Illustrator Tutorial: Drawing a Piano Keyboard


final effect

This step by step tutorial demonstrates drawing a keyboard illustration using rectangles, grids, move and transform effects.

1. Create a New Document

Create a new document named “keyboard” with a custom size of 500 px width and 120 px height. Press OK.

Screenshot of New Document Window

2. Draw a black rectangle for the keyboard background

Begin with drawing the main background of the keyboard. Select the Rectangle Tool and set the fill to black and stroke to none as shown in the Toolbox below. Click once on the artboard and define a rectangle 500 px wide by 120 px height. Press OK.

Screenshot of black rectangle with options

With the black rectangle selected, go to the Transform Panel and position the lower left corner at X: 0 px and Y: 0 px, as shown below.

Transform Panel with X and Y settings 0

With the black rectangle selected, round the corners by selecting from the menu Effect, Convert to Shape, Rounded Rectangle. Using the same width and height dimensions of the original rectangle for the Absolute values, set the rectangle to Width: 500 px and Height: 120 px, with a corner radius of 9 px. Press OK.

Screenshot of making rectangle rounded

Rename the layer “black background” and lock the layer.

Screenshot of layer panel

3. Draw 52 white keys

Create a new layer for the white keys by selecting the Create New Layer icon on the Layers panel as shown with the red circle below. Rename the layer “white keys”.

Screenshot of layers panel with new layer

Draw the leftmost key. Select the Rectangle Tool and set the fill to white and stroke to black (1 px) as shown in the Toolbox below. Click once on the artboard and define a rectangle 9 px wide by 50 px height. Press OK.

Screenshot of white key rectangle

With the white rectangle selected, go to the Transform Panel and position the lower left corner to X: 16 px and Y: 16 px, as shown below.

Transform Panel with X and Y 16

Round the edges of the key slightly by selecting from the menu Effect, Convert to Shape, Rounded Rectangle. Using the same width and height dimensions of the original rectangle for the Absolute values, set the rectangle to Width: 9 px and Height: 50 px, with a corner radius of 2 px. Press OK.

Screenshot of making white key rounded rectangle

With the white key selected, make duplicates of the key using the menu option Effect, Distort & Transform, Transform. In the Move section, set the Horizontal to 9 px, make sure the Vertical is set to 0 px, set number of copies to 51, and check the Preview box to confirm that the keys appear as below. Press OK.

Screenshot of transform 51 keys

Create a rectangle to cover the rounded edges of the top of the keys. With no objects selected, select the Rectangle Tool and set the fill to black and stroke to none as shown in the Toolbox below. Click once on the artboard and define a rectangle 470 px wide by 5 px height. Press OK.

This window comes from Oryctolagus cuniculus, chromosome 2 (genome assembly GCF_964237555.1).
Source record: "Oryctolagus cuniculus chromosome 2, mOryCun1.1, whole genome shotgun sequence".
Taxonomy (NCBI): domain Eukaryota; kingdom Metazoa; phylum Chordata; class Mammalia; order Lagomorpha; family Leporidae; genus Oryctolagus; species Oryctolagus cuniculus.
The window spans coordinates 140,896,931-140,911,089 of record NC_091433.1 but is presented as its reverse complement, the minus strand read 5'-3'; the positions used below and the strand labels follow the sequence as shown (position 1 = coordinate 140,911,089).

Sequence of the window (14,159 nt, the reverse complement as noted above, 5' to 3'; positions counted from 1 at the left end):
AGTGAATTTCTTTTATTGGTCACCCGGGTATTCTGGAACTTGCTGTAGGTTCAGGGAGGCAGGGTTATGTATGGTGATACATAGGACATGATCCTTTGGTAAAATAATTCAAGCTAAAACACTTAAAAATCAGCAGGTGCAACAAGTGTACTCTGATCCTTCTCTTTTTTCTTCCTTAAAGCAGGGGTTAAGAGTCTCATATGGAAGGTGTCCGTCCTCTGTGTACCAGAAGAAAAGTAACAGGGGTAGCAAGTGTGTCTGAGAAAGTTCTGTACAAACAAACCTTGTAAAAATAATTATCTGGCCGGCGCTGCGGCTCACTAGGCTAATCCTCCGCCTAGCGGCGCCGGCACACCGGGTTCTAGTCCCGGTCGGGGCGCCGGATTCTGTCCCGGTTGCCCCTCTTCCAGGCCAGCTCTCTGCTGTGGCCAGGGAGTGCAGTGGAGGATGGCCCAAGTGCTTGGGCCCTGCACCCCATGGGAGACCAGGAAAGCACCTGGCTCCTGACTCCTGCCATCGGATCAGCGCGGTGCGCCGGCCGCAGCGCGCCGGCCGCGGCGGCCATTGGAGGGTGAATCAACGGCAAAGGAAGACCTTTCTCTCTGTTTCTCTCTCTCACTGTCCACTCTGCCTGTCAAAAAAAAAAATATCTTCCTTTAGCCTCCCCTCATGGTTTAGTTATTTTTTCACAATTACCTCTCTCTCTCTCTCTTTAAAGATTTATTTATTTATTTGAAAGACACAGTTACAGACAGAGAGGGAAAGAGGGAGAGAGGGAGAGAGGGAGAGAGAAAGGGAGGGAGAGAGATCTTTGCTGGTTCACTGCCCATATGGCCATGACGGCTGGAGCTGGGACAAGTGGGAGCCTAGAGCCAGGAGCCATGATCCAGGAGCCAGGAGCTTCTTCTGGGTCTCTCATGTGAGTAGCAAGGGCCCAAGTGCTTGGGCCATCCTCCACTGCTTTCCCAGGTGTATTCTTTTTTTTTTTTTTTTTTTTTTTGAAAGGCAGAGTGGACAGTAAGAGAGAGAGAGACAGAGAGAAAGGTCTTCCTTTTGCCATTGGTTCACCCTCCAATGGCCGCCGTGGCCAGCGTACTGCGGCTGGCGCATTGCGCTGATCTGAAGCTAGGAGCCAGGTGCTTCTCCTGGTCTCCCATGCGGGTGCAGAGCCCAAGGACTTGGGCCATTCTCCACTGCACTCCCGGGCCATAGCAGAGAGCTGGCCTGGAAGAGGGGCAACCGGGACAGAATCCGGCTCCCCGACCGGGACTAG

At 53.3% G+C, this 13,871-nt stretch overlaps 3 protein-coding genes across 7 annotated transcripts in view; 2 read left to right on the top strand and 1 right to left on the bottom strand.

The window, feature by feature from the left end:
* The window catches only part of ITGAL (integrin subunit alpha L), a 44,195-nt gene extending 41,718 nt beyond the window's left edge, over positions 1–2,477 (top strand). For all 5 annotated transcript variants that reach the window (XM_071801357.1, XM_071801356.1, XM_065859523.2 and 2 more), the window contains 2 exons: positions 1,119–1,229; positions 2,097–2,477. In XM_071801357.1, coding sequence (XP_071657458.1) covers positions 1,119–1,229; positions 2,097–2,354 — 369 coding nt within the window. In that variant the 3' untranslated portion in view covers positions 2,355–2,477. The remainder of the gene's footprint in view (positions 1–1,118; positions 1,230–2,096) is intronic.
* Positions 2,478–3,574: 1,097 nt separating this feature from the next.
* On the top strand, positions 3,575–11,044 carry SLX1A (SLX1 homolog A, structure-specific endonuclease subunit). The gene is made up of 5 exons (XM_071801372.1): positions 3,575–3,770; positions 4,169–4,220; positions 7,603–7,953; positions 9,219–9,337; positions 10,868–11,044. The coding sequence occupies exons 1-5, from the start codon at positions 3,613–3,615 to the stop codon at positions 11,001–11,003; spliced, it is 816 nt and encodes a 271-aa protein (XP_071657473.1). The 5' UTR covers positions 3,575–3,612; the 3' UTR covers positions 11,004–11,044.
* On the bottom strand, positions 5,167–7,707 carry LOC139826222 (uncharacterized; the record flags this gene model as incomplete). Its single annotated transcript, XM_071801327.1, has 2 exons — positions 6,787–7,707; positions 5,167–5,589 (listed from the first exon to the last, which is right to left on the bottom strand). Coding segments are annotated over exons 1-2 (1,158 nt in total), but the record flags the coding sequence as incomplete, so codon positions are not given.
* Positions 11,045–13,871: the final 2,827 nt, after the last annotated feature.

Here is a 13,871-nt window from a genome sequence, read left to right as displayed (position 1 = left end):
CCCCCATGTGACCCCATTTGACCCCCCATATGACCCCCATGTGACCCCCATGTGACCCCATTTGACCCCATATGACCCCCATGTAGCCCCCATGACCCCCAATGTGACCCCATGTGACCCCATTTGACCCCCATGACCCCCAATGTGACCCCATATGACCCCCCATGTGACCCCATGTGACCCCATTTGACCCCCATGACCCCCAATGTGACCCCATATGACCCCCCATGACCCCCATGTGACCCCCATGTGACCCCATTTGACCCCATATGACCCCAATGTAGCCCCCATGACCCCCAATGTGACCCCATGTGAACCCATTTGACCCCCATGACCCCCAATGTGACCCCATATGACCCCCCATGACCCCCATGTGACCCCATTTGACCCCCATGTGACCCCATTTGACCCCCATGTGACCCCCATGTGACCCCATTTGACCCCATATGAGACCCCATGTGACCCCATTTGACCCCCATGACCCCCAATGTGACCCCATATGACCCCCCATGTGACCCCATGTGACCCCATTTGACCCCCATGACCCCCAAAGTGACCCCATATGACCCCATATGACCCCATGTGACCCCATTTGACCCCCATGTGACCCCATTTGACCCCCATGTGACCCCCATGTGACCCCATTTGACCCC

Screenshot of add black strip to top of keys

Position the strip above the keys to cover the rounded edges at the top. Using the Transform Panel, set the bottom center position to X: 250 px and Y: 62 px.

Screenshot of position black strip

Lock this layer and a new layer will be created to draw the black keys in the next step.

4. Draw the black keys

Create a new layer named “black keys” as shown below.

Screenshot of layer panel

Draw the first black key.

With no objects selected, Select the Rectangle Tool and set the fill to black and stroke to none as shown in the Toolbox below. Click once on the artboard and define a rectangle 5 px wide by 30 px height. Press OK.

Screenshot of black key rectangle

Position the black key.

With the black key selected, use the Transform Panel to position it. Set the top center position to X: 25.5 px and Y: 62 px. The next few steps will set up a group of keys that can be duplicated across.

Screenshot of position black key

Duplicate the first black key to create the second black key.

With the black key selected, access the Move options by double clicking the Selection Tool in the Toolbox (circled in red below). Check the Preview box to see where the resulting key will be. Set the Horizontal position to 17 px and make sure the Vertical is 0 px. Click copy, and two keys will be positioned as shown below.

Screenshot of copy key 1

Result:

Screenshot of results with 2 keys

Duplicate the second black key to create the third black key.

With the second black key selected, access the Move options again by double clicking the Selection Tool in the Toolbox (circled in red below). Check the Preview box to see where the resulting key will be. Set the Horizontal position to 10 px and make sure the Vertical is 0 px. Click copy, and three keys will be positioned as shown below.

Screenshot of copy key 2

Result:

Screenshot of results with 3 keys

Duplicate the third black key to create the fourth black key.

With the third black key selected, access the Move options again by double clicking the Selection Tool in the Toolbox (circled in red below). Check the Preview box to see where the resulting key will be. Set the Horizontal position to 17 px and make sure the Vertical is 0 px. Click copy, and four keys will be positioned as shown below.

Screenshot of copy key 3

Result:

Screenshot of results with 4 keys

Duplicate the fourth black key to create the fifth black key.

With the fourth black key selected, access the Move options again by double clicking the Selection Tool in the Toolbox (circled in red below). Check the Preview box to see where the resulting key will be. Set the Horizontal position to 9.5 px and make sure the Vertical is 0 px. Click copy, and five keys will be positioned as shown below.